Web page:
December 24, 2015
Sermon by the Rev. Amanda Currie
We live in a world in which messages are all around us. We are bombarded with information, and communication, often to the point of overload. When it comes to sharing the good news of great joy, our problem today is not so much the challenge of getting the word out. We have the technology. But our challenge is that the good news of God’s love may get lost in the cacophony of voices, messages, videos, and advertising competing for our attention.
In the Season of Advent, Christians are invited to slow down, to spend time in prayer and reflection, to wait and prepare to celebrate the birth of Jesus at Christmas. I wonder how many of us feel like we were able to do that. How many of us feel like this month has been a reflective time of spiritual preparation? And how many of us feel like it was instead a mad rush of activities and events, expectations and demands?
I wonder if tonight is the first moment when some of you have been able to sit peacefully, with your cell phone turned off and your Christmas preparations either finished (or it’s too late now to worry about them anymore). With everything that’s been going on in your life, maybe you haven’t had a chance to reflect on the message that God is bringing to our attention at this time of year.
So please… sit quietly now, and listen so that you may hear.
In the beginning was the Word, and the Word was with God, and the Word was God. He was in the beginning with God. All things came into being through him, and without him not one thing came into being. What has come into being in him was life, and the life was the light of all people. The light shines in the darkness, and the darkness did not overcome it…
He was in the world, and the world came into being through him; yet the world did not know him. He came to what was his own, and his own people did not accept him. But to all who received him, who believed in his name, he gave power to become children of God, who were born, not of blood or of the will of the flesh or of the will of man, but of God.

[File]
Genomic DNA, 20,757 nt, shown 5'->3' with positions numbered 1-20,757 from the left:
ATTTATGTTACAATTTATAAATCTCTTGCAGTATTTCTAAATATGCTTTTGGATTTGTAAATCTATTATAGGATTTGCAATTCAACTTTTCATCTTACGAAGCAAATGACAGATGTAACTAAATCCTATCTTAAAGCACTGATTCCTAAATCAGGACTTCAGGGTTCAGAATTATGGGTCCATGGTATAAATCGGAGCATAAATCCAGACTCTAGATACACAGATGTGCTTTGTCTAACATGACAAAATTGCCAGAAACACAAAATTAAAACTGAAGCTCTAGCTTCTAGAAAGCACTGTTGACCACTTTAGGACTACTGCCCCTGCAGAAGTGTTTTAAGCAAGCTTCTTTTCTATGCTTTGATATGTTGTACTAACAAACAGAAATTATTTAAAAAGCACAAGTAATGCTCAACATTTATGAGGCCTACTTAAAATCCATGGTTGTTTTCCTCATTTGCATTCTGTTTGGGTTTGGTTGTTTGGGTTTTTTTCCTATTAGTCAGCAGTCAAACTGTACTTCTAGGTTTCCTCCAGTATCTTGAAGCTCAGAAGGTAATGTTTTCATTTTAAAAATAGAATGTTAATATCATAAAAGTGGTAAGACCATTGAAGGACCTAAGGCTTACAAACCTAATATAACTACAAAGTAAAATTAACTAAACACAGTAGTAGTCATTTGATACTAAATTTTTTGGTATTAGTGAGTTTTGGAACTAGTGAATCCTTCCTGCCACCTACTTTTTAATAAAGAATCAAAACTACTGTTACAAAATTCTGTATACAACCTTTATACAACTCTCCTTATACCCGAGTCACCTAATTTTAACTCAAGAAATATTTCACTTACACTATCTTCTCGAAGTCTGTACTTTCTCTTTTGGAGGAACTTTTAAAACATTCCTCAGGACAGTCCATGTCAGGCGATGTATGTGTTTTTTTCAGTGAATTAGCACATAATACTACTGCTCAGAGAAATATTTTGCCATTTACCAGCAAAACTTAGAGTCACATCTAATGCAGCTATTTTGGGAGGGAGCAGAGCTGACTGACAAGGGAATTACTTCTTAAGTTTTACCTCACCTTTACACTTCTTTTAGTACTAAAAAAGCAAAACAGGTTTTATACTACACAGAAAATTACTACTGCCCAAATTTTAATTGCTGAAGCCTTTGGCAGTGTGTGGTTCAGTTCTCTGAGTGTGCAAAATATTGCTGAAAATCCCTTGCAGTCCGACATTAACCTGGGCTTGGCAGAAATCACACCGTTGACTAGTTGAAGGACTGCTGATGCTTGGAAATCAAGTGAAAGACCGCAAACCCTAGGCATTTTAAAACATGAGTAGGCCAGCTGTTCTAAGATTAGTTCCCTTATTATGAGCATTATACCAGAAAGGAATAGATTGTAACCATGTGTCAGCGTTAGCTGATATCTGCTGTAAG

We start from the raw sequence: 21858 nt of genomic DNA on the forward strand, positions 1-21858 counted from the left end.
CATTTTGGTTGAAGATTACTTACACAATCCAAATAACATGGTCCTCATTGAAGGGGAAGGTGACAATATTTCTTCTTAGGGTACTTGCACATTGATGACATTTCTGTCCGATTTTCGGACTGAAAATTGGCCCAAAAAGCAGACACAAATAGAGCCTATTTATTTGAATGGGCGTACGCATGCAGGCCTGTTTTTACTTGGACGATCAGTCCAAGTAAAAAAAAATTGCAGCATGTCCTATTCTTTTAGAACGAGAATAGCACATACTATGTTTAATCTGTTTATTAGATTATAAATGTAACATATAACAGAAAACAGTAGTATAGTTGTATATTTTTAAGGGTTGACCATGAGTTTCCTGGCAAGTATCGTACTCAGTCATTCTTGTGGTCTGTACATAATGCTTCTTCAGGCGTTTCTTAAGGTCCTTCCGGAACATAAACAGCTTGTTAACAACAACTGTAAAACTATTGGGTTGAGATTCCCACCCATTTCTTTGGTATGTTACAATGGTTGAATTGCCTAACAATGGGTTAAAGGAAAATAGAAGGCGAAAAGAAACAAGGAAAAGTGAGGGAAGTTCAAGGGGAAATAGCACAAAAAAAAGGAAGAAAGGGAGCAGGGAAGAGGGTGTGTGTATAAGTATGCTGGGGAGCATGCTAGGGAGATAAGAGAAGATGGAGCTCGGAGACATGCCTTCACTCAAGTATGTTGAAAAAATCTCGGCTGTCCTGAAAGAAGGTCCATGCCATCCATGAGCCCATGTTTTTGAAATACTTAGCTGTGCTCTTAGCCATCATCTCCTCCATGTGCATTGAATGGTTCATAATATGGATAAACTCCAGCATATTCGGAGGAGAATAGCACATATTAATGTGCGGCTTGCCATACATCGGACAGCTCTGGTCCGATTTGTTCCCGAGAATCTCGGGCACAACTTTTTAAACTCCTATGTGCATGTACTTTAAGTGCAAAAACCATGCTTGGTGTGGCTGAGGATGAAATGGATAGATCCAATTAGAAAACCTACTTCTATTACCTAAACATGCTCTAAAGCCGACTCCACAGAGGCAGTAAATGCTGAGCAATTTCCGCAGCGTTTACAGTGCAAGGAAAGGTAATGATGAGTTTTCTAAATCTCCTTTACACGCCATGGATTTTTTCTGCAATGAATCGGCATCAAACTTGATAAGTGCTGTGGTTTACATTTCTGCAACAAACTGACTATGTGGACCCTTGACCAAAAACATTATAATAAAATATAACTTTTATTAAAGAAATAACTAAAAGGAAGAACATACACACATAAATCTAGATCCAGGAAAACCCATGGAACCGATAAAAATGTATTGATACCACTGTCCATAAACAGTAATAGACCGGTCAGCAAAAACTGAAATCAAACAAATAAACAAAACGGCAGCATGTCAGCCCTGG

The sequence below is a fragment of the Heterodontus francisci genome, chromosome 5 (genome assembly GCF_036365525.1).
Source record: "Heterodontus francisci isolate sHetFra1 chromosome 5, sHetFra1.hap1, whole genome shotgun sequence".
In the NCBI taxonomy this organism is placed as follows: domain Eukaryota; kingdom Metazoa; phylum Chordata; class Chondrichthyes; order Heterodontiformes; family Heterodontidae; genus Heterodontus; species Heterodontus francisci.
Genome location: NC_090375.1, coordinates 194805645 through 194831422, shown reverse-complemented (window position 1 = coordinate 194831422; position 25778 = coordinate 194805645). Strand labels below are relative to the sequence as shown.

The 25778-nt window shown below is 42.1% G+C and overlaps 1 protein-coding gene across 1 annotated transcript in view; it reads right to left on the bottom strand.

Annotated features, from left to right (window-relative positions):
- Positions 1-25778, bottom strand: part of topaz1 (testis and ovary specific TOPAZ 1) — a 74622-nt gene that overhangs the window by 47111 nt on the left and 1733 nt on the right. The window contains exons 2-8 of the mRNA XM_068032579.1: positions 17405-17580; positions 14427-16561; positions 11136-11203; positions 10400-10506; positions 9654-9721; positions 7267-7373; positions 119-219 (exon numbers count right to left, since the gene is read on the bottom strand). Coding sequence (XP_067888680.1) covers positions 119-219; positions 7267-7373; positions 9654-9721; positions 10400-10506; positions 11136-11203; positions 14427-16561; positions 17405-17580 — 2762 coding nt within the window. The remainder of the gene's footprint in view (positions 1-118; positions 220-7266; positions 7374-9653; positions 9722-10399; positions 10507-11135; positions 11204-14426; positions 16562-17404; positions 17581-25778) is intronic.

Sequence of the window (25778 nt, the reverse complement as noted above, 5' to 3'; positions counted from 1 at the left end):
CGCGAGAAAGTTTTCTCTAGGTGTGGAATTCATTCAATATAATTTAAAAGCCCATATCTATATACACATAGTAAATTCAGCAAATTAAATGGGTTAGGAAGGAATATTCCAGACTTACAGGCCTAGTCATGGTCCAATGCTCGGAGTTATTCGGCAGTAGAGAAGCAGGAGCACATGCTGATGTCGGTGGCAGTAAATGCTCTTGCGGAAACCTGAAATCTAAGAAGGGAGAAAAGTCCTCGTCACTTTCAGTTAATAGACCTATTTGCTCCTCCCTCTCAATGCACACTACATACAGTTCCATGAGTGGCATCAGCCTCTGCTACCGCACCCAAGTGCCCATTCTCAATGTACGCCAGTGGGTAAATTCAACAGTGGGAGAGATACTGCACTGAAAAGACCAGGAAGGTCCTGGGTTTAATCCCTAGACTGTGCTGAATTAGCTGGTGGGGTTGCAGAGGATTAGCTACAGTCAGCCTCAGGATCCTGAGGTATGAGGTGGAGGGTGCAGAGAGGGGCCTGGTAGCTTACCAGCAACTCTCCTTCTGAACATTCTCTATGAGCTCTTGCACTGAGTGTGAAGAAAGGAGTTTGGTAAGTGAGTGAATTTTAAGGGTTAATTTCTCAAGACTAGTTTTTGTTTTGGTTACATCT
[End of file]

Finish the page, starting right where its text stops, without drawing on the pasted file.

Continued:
And the Word became flesh and lived among us, and we have seen his glory, the glory as of a father’s only son, full of grace and truth.
The wonder of the Christmas story – of God becoming flesh, of God being born as a little, poor, vulnerable child – is that God’s message came as a person. For millennia, God had been communicating in many and various ways – through angel messengers, through prophets, through commandments, and instructions, and practical guidance.
But in Jesus, God’s message becomes more than words. God’s message of love is embodied in a person… in Jesus, who is born, and grows, and lives in relationship with us. Jesus teaches and preaches with words and stories, but then he shows us what love looks like in the way that he heals, and forgives, and serves even by stooping down to wash the feet of his disciples.
Jesus shows us what love looks like in the way he lives and in the way he dies. He gets the message out – not just a verbal message or a written communication, but a message that is embodied in his very being in the world, in his living and dying for the sake of the world and for us.
As John’s Gospel explains it so eloquently, “God so loved the world that he gave his only Son, so that everyone who believes in him may not perish but may have eternal life.”
The message is for us. It is for you tonight. God wants you to know that you are truly and deeply loved. God wants you to experience the fullness of life, love, and joy in this world, and in the life to come.
And yes, God also wants you to make your life about following the way of Jesus, about loving your families, friends, neighbours, strangers, and even enemies in the way that he did. And God wants you to help in sharing God’s message of love with the world… with your words, yes, and with your life, and your love, and your fumbling attempts to follow the way of Christ.
There is a beautiful passage from the prophet Isaiah that is sometimes suggested as a reading for Christmas Day. The prophet wrote it during a time when the People of Israel were feeling very lonely and sad. Some of their people had been taken away to live in exile in a foreign land, and things back home just weren’t the same without them. The people felt so discouraged that they thought maybe God didn’t care about them anymore. They couldn’t imagine how God could let something like this happen!
But the prophet Isaiah knew better. He knew that God never abandons us, and he was sure that something good was going to happen soon, the exiles were going to come home. This is what Isaiah wrote: (Isaiah 52:7-10)
How beautiful upon the mountains
are the feet of the messenger who announces peace,
who brings good news, who announces salvation,
who says to Zion, “Your God reigns.”
Listen! Your sentinels lift up their voices, together they sing for joy;
for in plain sight they see the return of the Lord to Zion.
Break forth together into singing, you ruins of Jerusalem;
for the Lord has comforted his people, he has redeemed Jerusalem.
The Lord has bared his holy arm before the eyes of all the nations;
and all the ends of the earth shall see the salvation of our God.
Tonight we rejoice because God has come to us in Jesus Christ, bringing us hope, and joy, and salvation. Like the sentinels, we lift up our voices in joyous praise, we break forth together into singing… because God has comforted us and redeemed us in Jesus Christ our Saviour.
May we, and all the world, hear and believe the good news of great joy: Christ is born! Alleluia! Alleluia!